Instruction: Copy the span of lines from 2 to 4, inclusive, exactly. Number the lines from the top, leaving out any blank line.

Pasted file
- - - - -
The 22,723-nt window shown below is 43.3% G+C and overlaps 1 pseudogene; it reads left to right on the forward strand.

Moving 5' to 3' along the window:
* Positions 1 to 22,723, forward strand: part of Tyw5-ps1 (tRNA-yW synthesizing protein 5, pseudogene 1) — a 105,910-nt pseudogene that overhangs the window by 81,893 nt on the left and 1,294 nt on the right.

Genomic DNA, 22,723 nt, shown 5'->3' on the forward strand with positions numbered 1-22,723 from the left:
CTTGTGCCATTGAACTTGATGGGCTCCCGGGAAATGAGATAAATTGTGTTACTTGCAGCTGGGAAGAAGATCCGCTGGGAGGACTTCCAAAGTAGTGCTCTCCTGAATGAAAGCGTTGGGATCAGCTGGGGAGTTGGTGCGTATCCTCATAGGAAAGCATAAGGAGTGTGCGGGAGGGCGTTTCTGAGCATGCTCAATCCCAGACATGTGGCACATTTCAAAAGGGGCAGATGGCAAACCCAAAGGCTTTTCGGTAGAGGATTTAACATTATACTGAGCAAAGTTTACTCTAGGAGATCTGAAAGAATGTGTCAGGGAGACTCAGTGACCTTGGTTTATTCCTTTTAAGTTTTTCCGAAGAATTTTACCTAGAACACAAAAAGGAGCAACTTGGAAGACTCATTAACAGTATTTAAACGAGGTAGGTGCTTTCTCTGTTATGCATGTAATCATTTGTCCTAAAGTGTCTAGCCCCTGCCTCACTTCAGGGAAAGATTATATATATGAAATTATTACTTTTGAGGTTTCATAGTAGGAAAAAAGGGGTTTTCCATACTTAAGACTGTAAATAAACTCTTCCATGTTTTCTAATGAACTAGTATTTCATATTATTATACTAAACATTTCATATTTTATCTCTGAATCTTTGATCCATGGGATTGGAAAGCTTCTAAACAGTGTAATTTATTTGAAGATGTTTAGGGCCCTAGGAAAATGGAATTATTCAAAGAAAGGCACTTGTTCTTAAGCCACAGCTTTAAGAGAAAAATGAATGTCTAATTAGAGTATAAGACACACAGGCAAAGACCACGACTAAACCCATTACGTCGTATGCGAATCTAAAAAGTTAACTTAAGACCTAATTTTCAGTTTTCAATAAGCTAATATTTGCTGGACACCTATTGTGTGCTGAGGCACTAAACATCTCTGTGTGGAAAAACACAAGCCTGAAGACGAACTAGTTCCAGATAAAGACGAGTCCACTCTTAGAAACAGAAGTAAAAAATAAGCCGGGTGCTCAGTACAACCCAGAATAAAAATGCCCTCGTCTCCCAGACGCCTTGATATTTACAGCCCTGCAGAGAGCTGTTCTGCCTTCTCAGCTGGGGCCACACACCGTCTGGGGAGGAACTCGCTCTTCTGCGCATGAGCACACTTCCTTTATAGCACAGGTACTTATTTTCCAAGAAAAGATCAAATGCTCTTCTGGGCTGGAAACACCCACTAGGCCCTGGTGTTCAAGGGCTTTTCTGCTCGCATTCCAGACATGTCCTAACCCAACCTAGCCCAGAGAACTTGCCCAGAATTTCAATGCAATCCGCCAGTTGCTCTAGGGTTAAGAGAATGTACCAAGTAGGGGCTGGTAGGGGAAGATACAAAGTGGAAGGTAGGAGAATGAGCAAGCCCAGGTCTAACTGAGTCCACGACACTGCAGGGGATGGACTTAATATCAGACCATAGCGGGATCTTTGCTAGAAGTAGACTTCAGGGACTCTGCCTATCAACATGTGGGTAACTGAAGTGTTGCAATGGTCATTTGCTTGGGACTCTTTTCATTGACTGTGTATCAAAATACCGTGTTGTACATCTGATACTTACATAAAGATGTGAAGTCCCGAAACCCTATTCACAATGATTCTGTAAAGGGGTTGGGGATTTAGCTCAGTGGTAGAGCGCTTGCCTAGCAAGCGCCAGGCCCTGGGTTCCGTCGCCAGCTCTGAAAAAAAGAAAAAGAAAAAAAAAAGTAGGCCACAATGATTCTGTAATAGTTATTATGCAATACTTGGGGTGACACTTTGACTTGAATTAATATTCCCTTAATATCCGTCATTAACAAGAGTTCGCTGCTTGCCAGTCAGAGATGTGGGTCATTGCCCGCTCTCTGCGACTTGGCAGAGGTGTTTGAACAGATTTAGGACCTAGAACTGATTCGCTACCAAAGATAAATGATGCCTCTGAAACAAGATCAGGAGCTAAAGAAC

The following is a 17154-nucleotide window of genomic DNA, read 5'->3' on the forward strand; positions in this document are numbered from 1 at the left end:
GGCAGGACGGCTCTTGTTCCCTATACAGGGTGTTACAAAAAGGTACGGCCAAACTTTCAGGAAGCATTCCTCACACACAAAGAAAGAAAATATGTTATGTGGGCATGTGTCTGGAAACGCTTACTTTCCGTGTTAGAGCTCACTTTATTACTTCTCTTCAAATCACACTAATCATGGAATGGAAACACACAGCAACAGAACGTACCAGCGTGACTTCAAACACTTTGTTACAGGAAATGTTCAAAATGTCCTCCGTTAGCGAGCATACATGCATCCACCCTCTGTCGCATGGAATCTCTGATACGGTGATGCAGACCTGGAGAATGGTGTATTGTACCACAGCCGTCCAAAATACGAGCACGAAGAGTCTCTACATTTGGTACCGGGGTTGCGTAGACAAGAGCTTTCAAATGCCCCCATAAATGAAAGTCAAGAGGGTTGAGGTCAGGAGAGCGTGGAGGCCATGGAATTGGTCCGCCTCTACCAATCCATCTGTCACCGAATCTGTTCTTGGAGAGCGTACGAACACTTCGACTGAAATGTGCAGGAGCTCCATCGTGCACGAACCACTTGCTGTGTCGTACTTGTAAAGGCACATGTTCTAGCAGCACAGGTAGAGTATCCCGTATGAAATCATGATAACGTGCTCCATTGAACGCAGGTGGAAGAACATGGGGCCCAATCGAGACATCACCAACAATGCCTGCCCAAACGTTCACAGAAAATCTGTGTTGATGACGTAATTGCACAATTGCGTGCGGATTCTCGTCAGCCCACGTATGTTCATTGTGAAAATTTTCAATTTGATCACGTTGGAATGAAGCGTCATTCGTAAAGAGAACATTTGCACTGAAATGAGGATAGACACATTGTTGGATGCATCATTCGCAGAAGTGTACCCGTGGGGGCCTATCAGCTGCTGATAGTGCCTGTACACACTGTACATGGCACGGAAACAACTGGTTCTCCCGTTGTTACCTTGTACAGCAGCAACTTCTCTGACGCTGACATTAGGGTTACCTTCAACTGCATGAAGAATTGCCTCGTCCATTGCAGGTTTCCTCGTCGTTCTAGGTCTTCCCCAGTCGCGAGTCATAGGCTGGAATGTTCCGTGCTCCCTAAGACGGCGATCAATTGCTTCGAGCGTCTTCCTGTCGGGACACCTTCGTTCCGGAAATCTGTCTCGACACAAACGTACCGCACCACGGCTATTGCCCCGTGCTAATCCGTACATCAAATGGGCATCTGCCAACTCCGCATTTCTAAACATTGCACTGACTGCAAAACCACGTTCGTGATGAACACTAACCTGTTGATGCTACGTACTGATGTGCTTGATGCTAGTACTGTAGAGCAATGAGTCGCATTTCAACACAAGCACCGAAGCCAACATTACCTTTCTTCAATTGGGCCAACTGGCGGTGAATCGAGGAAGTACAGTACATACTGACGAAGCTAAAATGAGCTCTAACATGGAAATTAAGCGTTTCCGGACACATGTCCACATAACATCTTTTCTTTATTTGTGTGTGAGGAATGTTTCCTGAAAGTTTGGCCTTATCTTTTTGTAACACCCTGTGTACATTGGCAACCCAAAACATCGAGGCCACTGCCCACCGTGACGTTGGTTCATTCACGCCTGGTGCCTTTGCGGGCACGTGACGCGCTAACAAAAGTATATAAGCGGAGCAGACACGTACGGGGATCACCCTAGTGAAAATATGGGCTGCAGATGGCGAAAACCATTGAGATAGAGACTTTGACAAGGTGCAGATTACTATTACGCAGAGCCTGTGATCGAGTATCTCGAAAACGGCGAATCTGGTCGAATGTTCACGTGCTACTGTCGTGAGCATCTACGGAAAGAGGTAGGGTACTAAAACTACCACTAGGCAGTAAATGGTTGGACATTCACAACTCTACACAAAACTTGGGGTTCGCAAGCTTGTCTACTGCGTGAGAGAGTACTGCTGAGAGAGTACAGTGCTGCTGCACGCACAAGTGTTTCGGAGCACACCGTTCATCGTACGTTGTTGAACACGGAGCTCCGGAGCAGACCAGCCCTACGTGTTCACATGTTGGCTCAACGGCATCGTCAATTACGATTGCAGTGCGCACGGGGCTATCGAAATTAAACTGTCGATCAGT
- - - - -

Moving 5' to 3' along the window:
* Positions 1 to 22,723, forward strand: part of Tyw5-ps1 (tRNA-yW synthesizing protein 5, pseudogene 1) — a 105,910-nt pseudogene that overhangs the window by 81,893 nt on the left and 1,294 nt on the right.

Genomic DNA, 22,723 nt, shown 5'->3' on the forward strand with positions numbered 1-22,723 from the left: